our nation of the social and political dynamics that made his election

possible. No issue has proved more vexing to this nation than the issue

of race, and yet no question is more pressing than how to overcome

the politics of white supremacy—a form of politics that not only led to

an actual civil war but that threatens our ability ever to create a truly

fair, just, and inclusive democracy. We find ourselves in this dangerous

place not because something radically different has occurred in our

nation’s politics, but because so much has remained the same.

It is tempting, in view of all that has transpired over the past ten

years, to write an updated version of The New Jim Crow that would

account for all that has occurred. The new, revised version would

describe how and why our nation swung dramatically from what Marc

Mauer memorably termed “a race to incarcerate”—propelled by bipar-

tisan wars on “drugs” and “crime”—to a bipartisan commitment to

downsizing our prison system during the same period of time that a

liberal, black president drastically expanded the system of mass depor-

tation and mass surveillance.

In particular, the revised book would explore the opioid crisis and

marijuana legalization—specifically the many ways our drug policy

debates rapidly changed once drug addiction became perceived as a

P R E F A C E T O T H E T E N T H A N N I V E R S A R Y E D I T I O N x v i i

white problem and wealthy white investors became interested in prof-

iting from the emerging legal cannabis industry. Many of the reversals

have been quite dramatic. For example, former Republican speaker of

the House of Representatives John Boehner stated in 2011 that he was

“unalterably opposed to decriminalizing marijuana” but by the end

of 2018, he had joined the board of directors of a cannabis company.

The revised book would also discuss the strengths, limitations, and

dangers of recent criminal justice reform efforts, such as the Trump

administration’s First Step Act, and it would reflect upon Obama’s

complicated legacy with respect to criminal justice reform. Obama

was the first sitting president to visit a federal corrections facility, the

first to oversee a drop in the federal prison population in more than

thirty years, and he granted clemency to nearly two thousand peo-

ple behind bars—the highest total for any president since President

Harry Truman. His administration enacted significant policy changes,

including, among others, legislation reducing sentencing disparities

involving crack and powder cocaine, a temporary ban on federal con-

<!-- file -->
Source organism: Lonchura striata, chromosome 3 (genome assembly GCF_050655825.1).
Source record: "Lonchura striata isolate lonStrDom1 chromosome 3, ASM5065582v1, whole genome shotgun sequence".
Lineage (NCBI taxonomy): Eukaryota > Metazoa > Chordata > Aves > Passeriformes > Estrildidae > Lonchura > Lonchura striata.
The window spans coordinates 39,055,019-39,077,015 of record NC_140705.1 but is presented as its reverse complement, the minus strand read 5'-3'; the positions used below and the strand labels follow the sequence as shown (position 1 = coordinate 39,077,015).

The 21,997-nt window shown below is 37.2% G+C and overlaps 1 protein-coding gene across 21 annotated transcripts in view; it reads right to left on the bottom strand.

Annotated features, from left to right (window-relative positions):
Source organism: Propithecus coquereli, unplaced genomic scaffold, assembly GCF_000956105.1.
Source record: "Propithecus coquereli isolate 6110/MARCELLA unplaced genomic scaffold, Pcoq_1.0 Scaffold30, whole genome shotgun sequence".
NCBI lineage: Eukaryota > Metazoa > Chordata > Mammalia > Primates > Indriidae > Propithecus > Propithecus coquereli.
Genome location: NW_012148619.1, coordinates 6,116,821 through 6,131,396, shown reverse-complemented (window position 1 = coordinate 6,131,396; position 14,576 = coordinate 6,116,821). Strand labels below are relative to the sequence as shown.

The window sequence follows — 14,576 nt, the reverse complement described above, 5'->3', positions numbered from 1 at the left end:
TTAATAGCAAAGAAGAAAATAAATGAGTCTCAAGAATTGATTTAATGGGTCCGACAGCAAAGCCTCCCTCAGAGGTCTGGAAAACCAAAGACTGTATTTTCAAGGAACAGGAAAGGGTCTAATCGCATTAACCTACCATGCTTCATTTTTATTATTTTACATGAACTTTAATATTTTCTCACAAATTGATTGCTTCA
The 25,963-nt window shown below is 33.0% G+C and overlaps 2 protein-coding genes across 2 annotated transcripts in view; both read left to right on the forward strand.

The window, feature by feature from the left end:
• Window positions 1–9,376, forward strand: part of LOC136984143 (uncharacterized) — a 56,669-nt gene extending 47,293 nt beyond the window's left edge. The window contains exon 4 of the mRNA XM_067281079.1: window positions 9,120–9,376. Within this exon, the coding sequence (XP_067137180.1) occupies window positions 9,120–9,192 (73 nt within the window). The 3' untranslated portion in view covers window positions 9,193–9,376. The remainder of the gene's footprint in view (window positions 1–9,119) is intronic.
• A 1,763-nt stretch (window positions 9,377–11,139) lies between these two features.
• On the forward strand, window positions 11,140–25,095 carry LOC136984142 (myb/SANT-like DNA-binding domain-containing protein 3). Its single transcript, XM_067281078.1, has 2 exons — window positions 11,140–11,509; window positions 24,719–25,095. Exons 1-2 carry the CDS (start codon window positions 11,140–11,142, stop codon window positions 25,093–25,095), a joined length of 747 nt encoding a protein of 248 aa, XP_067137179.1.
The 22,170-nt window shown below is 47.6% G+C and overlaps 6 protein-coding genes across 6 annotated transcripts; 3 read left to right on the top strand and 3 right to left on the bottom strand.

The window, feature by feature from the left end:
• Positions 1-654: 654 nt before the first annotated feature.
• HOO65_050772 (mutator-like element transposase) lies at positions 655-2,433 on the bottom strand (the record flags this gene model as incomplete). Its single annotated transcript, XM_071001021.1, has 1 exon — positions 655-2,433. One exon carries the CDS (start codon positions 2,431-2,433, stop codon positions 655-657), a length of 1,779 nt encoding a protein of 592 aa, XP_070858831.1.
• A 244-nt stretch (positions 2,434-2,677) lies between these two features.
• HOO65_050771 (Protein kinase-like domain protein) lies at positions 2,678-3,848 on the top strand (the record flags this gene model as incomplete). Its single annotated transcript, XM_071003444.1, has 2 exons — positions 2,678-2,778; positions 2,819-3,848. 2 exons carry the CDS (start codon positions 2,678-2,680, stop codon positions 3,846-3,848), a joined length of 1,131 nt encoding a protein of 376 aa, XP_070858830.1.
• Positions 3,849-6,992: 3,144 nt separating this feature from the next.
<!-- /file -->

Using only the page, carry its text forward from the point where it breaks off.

tracts with private prisons, and limitations on the transfer of military

equipment to local police departments.

And yet, it sometimes appeared that Obama was reluctant to

acknowledge the depth and breadth of the structural changes required

to address police violence and the prevailing systems of racial and

social control. For example, when black Harvard professor Henry Lou-

is Gates was arrested in his own home for no reason, Obama respond-

ed to the national furor and media frenzy by inviting Gates and the

arresting officer to a “beer summit” at the White House to work things

out over drinks and peanuts, as though racial profiling is little more

than an interpersonal dispute that can be resolved through friendly

dialogue. Most troubling, the modest criminal justice reforms that

were achieved during the Obama administration coincided with the

expansion of the system of mass deportation. At the same time that the

administration was phasing out federal contracts for private prisons,

x v i i i P R E F A C E T O T H E T E N T H A N N I V E R S A R Y E D I T I O N

it was making enormous investments in private detention centers for

immigrants, including the granting of a $1 billion contract to Correc-

tions Corporation of America, the nation’s largest prison company, to

build a massive detention facility for women and children seeking asy-

lum from Central America.

The new, expanded version of this book would describe the relation-

ship between the politics of mass incarceration and mass deportation

and the role of prison profiteering in the expansion of these systems,

and it would demonstrate how predictable cycles of racial progress,

backlash, and reformation of systems of control continue to this day.

But telling the story of everything that has changed and remained the

same would require a new book entirely. There is no way to “update”

this book with new facts, data, and political context in a manner that

would do justice to the magnitude of what has occurred.

I hope, however, that The New Jim Crow will continue to be useful in

the years to come, as our nation is forced to reckon with racial realities

that it has long refused to face. In many respects, the core thesis of this

book is more relevant today than it was ten years ago. It is now easier

to see the patterns, the cycles, the predictable rhetoric, and the ways in

which systems of racial and social control adapt, morph, rebound, and